“Barack Obama and Dick Cheney have been going at each other all week. This is like big-time wrestling, isn’t it? Man, it’s like charisma versus arrhythmia. I can’t believe Dick Cheney keeps giving speeches. He’s appearing on TV news shows. It’s like he thinks he is still president. A new pentagon report says that 1 in 7 inmates released from Guantanamo Bay has gone back to terrorism. Surprisingly, the other 6 are working in customer service.” –Jay Leno

So I hope you enjoyed today’s blast of colors from the past. And congratulations to the Lakers and the Magic, who will meet in the NBA Finals that begin on Thursday. What this means is no LeBron James, who put on an INCREDIBLE show during the playoffs but who failed to show up for the Game 6 postgame press conference. It guess it all comes down to the words of Mahatma Gandhi who once said, “Defeat is worse than death, you have to live with defeat.”

As you can imagine, there are few more Fuji like images in the archives that we will later revisit. On Friday morning, I took a few shots of a coyote in the misting rain which we’ll see coming down the pike. So enjoy the Kodak colors and we’ll catch at the Staples Center. And welcome to June. Aloha, mahalo and later, George McGinnis fans.

November 11, 2008

What, You Don’t November Me?

Filed under: Uncategorized — Tags: , , , , , — geoff @ 10:33 pm


Good morning, sunrise fans. There has been a lot of excitement in the air but not much has been much going on in the central coast skies. As a former hand model and stunt man for Brad Pitt, I am looking to photograph the spectacular when it comes to sunrises, sunsets and Sunday brunches. Tuesday night’s sunset had its moments but for this blog I am thinking only the best. That’s why we are going back in the time tunnel to the year 2006 when Barack Obama was just a twinkle in the Illinois galaxy. This was my favorite sunrise from our eleventh month that year. I am very much into capturing the magnificent colors in the morning sky and I believe this photo sequence conveys that thought.

People often say to me, “Geoff, what is this thing you’ve got with sunrises?” I always reply, “I don’t know and don’t call me Geoff.” The sunrise thing has been happening for a few years now or as the Doobie Brothers put it, “What Were Once Vices Are Now Habits.” Under oath before a grand jury I would have to admit that I enjoy shooting the sunrise. I guess a website named SunriseSantaCruz would be somewhat of a dead giveaway. Like the dawn delight that I am showcasing today, what started out as a dark canvas exploded into colors that only Walt Disney, Timothy Leary or my Ultimate Fighting instructer could dream of.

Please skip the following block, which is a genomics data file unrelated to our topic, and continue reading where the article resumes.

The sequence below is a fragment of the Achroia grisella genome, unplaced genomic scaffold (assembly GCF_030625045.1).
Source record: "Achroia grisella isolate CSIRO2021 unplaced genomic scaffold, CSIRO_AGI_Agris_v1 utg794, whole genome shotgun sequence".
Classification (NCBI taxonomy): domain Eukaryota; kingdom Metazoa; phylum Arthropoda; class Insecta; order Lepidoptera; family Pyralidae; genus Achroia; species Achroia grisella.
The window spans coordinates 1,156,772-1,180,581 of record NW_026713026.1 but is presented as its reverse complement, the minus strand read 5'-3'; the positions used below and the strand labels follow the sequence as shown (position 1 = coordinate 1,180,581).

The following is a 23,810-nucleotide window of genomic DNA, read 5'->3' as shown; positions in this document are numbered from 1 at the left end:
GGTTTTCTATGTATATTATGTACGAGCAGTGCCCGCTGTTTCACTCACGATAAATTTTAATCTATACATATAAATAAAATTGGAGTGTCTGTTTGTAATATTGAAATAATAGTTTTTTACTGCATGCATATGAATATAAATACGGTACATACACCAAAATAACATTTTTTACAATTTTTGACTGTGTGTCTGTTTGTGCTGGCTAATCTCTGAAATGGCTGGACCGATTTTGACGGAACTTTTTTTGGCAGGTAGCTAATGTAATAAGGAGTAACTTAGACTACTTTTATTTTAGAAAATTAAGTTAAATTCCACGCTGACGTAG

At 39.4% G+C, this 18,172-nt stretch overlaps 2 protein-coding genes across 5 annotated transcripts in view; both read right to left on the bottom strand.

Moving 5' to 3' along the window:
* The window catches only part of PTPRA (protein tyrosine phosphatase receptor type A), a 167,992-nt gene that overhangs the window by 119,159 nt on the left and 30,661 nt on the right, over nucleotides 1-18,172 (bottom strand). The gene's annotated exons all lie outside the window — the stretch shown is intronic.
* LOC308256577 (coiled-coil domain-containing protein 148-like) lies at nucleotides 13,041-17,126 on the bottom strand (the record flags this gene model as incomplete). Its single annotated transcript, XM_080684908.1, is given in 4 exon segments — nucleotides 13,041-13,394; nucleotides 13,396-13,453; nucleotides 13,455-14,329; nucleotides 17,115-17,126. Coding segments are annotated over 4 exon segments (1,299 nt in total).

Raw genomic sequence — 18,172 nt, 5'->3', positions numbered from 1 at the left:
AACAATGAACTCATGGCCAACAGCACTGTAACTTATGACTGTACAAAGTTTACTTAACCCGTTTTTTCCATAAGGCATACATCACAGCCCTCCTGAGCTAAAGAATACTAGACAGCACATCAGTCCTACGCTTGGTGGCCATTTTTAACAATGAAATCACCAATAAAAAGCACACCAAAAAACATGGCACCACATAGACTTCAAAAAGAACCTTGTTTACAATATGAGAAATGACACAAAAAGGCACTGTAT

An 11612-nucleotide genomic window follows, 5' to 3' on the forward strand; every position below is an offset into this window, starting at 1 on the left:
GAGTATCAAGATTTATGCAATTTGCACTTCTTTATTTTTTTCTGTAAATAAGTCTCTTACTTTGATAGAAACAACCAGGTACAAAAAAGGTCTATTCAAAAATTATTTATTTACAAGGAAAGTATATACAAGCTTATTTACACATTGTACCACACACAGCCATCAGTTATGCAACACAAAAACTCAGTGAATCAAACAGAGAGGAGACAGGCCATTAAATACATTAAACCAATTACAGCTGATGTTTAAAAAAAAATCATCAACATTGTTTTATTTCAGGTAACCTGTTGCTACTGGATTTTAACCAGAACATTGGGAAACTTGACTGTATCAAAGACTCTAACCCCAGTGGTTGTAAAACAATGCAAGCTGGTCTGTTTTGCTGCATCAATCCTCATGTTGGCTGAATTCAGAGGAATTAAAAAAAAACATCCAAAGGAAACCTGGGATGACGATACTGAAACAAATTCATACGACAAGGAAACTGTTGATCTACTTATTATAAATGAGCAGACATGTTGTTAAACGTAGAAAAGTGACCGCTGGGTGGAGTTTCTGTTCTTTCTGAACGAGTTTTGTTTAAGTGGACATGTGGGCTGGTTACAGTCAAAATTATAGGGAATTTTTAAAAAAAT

This harmonic convergence of morning colors took place between 6-6:30 am. Most people awoke this day to see a few white clouds lounging on the horizon. That’s one of the things I love about this early a.m. experience-colors fill the sky for a few intensely beautiful minutes and then they’re gone. I love capturing those moments and sharing them with American League fans. Santa Cruz is known for its “world class sunsets.” Without being too presumptuous, I think we could include “sunrises” in that mix.

Some of you may know that I occasionally watch a little TV. No, it is not true that a start my day saying the Pledge of Allegiance to my TiVo box but in the words of former Sports Illustrated columnist Rick Reilly, “It’s the greatest invention since beer.” So here are my three favorite TiVo moments from Tuesday morning, the first courtesy of David Letterman. “The big transition began today at the White House as the President-elect met with the President-inept. But there was a little confusion a the White House. When President Bush was told Obama was coming he said, “Oh, you mean we caught him?” Thanks, Dave.

We then move on to the king of monologues, Jay Leno. “President-elect Barack Obama promised his daughters a puppy if they moved to the White House and he’s already getting advice on what breed of dog to get. For example, President Clinton told him the Oval Office would be a great place for a husky female. And according to a new post election survey, people want Sarah Palin to run for President in 2012. They say she’s been getting thousands of calls from people pleading with her to run-all Democrats.

There’s a little late night humor for you. Or in the words of Mr. Stairway to Heaven himself, Robert Plant, “Doesn’t anyone remember laughter?” For the next couple of weeks we’ll be strolling down memory lane with some November highlights that don’t include turkey, stuffing or Ocean Spray jellied cranberry sauce. So enjoy the November sky and be ready for the onside kick. Later, New York Giants fans.